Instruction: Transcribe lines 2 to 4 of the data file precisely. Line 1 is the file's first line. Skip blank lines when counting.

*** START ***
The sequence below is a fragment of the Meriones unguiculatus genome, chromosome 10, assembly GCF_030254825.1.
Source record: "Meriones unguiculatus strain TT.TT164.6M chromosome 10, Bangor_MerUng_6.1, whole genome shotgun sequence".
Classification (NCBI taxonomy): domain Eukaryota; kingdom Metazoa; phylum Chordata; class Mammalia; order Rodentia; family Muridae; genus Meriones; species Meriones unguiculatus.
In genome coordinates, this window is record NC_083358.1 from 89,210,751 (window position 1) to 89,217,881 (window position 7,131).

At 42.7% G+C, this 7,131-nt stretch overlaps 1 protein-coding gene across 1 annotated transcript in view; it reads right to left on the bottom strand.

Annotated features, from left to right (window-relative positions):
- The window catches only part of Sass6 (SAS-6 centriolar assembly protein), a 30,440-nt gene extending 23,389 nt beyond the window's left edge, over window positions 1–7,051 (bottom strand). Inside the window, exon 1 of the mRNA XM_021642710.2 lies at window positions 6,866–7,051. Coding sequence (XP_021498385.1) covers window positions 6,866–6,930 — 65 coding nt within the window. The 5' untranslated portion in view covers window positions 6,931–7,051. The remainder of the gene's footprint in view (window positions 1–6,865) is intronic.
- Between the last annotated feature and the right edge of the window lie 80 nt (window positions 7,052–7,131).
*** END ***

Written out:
Source record: "Meriones unguiculatus strain TT.TT164.6M chromosome 10, Bangor_MerUng_6.1, whole genome shotgun sequence".
Classification (NCBI taxonomy): domain Eukaryota; kingdom Metazoa; phylum Chordata; class Mammalia; order Rodentia; family Muridae; genus Meriones; species Meriones unguiculatus.
In genome coordinates, this window is record NC_083358.1 from 89,210,751 (window position 1) to 89,217,881 (window position 7,131).